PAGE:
Here are my top sixteen titles of fables, guaranteed to delight your students.

Be sure to subscribe above if you want an email telling you I have posted a new category.  I also accept category requests from teachers looking for books to support their curriculum.

All cartoon characters and fables must be exaggeration, caricatures. It is the very nature of fantasy and fable.
Walt Disney


Aesop’s Fables.  Beverley Naidoo.  Frances Lincoln, 2011.
The book starts with the author’s interesting theory that Aesop was African and this is why many of the animals in the fables are African.  She retells 16 fables, setting them in South Africa.  Beautifully told and illustrated.  Picture Book.


Aesop’s Fables. Jerry Pinkney.  SeaStar Books, 2000.
Pinkney does a fabulous job retelling and illustrating 60 fables.  His magnificent illustrations bring the characters to life.  Full of charm and wit and rich language.  Picture Book.


Aesop’s Fables. Brad Sneed.  Dial Books, 2003.
Retold in modern language, these 15 fables will capture student’s interest with their colorful, expressive illustrations.  Picture Book.


The Dragon’s Tale : And Other Animal Fables of the Chinese Zodiac. Demi.  H. Holt, 1996.
A fable for each of the 12 animals in the Chinese Zodiac are succinctly told and beautifully illustrated.  Picture Book.


Fables.  Arnold Lobel.  Harper Collins, 1983.
This collection of original fables told and illustrated by Lobel show the foolishness and humor in the characters foibles.  It was an ALA Notable Book the year it was published.
Picture Book.


Fox Tails: Four Fables from Aesop.  Amy Lowry.  Holiday House, 2012.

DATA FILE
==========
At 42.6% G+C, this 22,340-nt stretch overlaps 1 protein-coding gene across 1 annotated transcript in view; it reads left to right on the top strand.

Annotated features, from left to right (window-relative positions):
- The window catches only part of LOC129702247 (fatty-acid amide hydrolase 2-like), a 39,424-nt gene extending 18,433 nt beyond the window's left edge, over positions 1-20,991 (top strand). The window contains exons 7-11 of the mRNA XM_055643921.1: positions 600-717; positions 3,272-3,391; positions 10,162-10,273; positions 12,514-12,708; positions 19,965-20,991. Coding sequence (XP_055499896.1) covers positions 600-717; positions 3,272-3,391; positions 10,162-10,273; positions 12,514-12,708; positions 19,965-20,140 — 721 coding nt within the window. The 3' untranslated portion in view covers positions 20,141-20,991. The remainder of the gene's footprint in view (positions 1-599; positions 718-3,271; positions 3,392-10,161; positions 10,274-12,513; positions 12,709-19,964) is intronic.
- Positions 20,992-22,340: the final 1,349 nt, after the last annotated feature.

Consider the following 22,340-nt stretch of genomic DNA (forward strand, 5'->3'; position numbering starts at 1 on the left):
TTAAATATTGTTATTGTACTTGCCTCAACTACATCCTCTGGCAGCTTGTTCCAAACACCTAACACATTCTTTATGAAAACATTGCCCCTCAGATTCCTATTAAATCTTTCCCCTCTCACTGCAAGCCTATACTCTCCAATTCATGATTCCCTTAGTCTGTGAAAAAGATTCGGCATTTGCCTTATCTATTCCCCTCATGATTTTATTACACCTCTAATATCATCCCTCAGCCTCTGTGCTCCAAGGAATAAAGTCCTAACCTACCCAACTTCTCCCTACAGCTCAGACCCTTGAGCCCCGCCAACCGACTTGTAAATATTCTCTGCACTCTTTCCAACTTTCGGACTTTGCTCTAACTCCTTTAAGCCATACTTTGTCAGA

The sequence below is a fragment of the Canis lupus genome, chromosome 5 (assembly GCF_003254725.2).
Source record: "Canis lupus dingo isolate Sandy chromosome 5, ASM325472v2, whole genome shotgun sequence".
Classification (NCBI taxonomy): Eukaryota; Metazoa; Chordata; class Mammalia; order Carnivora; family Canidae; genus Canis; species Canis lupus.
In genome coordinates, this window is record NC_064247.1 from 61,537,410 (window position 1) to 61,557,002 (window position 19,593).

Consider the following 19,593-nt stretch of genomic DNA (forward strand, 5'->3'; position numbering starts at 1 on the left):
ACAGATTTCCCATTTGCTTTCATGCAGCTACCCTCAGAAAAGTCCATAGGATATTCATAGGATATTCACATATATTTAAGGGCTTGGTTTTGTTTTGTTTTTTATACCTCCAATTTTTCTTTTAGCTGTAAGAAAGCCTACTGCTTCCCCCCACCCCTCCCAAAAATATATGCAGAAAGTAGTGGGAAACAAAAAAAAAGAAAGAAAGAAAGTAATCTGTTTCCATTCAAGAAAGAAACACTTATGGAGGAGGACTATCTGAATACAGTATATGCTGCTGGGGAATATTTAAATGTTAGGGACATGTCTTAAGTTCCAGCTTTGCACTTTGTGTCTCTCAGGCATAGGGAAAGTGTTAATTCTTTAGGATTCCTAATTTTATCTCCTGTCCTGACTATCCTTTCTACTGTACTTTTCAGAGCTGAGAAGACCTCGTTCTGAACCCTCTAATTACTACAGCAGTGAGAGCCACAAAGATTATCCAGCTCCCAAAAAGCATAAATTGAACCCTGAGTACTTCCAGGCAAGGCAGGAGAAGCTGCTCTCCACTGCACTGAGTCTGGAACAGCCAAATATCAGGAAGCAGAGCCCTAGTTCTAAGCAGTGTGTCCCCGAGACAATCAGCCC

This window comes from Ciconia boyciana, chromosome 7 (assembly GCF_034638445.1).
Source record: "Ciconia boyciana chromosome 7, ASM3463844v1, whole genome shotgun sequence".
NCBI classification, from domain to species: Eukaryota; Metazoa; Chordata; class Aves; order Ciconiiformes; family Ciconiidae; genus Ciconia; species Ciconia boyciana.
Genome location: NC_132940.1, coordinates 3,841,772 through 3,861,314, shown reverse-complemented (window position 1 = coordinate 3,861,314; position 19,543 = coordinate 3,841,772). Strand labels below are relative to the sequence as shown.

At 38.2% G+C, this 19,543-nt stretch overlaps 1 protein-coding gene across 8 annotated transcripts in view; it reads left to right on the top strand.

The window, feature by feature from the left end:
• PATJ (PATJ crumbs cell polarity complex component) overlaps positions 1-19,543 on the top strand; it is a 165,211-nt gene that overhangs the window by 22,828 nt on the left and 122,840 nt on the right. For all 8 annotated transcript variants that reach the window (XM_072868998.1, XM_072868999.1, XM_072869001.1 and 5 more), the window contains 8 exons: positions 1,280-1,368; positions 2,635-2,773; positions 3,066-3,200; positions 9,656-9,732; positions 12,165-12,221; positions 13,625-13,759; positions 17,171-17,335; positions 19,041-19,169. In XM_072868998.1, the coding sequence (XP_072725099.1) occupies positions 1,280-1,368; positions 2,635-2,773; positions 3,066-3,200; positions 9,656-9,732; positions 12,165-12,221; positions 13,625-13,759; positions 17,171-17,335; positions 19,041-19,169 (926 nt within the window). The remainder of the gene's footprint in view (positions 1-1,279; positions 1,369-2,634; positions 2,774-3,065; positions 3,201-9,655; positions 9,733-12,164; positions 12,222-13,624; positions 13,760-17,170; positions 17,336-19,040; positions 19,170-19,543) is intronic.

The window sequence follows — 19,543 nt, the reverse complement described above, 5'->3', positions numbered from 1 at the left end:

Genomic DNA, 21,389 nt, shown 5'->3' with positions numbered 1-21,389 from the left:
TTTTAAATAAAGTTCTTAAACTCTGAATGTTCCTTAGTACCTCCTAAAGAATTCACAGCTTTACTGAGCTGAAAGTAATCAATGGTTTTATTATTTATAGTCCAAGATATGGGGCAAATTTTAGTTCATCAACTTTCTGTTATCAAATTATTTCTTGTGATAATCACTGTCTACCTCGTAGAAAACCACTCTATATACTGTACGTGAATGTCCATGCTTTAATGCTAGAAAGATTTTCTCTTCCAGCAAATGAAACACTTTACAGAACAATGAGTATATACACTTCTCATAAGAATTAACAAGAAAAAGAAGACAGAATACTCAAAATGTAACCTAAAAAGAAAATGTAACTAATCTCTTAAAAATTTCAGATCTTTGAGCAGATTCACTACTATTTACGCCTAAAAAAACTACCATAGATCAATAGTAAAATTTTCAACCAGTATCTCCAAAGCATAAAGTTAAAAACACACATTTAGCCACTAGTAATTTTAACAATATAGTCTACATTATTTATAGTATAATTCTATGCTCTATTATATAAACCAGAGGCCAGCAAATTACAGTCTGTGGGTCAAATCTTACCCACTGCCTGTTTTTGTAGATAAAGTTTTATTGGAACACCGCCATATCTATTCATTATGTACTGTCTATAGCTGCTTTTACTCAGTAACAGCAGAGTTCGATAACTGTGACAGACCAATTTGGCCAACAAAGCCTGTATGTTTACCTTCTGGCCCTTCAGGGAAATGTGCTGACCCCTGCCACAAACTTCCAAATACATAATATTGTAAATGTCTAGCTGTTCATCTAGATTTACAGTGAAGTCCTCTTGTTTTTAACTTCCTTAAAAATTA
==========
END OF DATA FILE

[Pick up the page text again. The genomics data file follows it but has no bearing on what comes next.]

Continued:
Lowry cleverly creates one longer story by seamlessly combining four Aesop fables:
The Fox and the Grapes, The Fox and the Crow, The Fox and the Goat, The Fox and the Stork.  The four morals are listed on the back page along with a nice paragraph about fables and Aesop. Charmingly illustrated. Picture Book.


The GiftKristine L. Franklin.  Chronicle Books, 1999.
Wise Fish Woman takes young Jimmy Joe fishing so he can catch his first giant Chinook salmon.  The Great Wolves of the Sea (whales) are also hunting for salmon.
Jimmy decides to return his fish to the sea for the whales.  Picture Book.


I, Doko : The Tale of a Basket. Ed Young.  Philomel, 2004.
In this Nepalese fable, a basket tells it’s life story with three generations of a family.
Picture Book.



Folktails : Animal Legends from Around the World.  Jan Thornhill.  Maple Tree Press, 2006.
Nine short fables, one from each continent, are linked together by a common animal.  The first is Elephant and Hare from India, followed by Hare and Tortoise from West Africa.  Then Tortoise and Crane from China, etc.  Picture Book.


The Little Red Hen.  Jerry Pinkney.  Dial, 2006.
This is the classic version of the fable with Pinkney’s incredibly expressive watercolors.  Picture Book.


Looking for the Easy Life. Walter Dean Myers.  Harper, 2011.
In this original fable, a tribe of monkeys is persuaded by one if it’s members to find the “easy life.”  They learn that easy isn’t always good and work isn’t always bad.  African American dialect makes this a great read-aloud.  Picture Book.
Read-aloud 2nd-4th grade


The McElderry Book of Aesop’s Fables.  Michael Morpurgo.  Margaret K. McElderry, 2005.The size, format and artwork in this collection of 21 well-known fables make it a top choice for read-aloud and discussion.  Picture Book.



The Rooster and the Fox.  Helen Ward.  Carolrhoda, 2004.
Marvelous watercolor illustrations capture all the drama in this well told tale of Chanticleer, the vain rooster, and his battle with cunning Mr. Fox.  Picture Book.


Seven Blind Mice.  Ed Young.  Philomel, 1992.
An adaptation of the Indian fable of the Blind Men and the Elephant.  Stunning artwork, beautifully told.  Timeless.  Picture Book.


The Tortoise and the Jack Rabbit.  Susan Lowell.  Rising Moon, 1994.
The timeless fable takes place in a southwestern desert.  Picture Book.



You Read to Me, I’ll Read to You : Very Short Fables to Read Together.  Little, Brown, 2010.
This is the 5th title in the popular series.  Thirteen Aesop’s Fables are simplified and told in the rhyming call and response format, including:  The Boy Who Cried Wolf, The Grasshopper and the Ant, the Lion and the Mouse.  Picture Book.

fold-left fold-right
About the author

Leave a Reply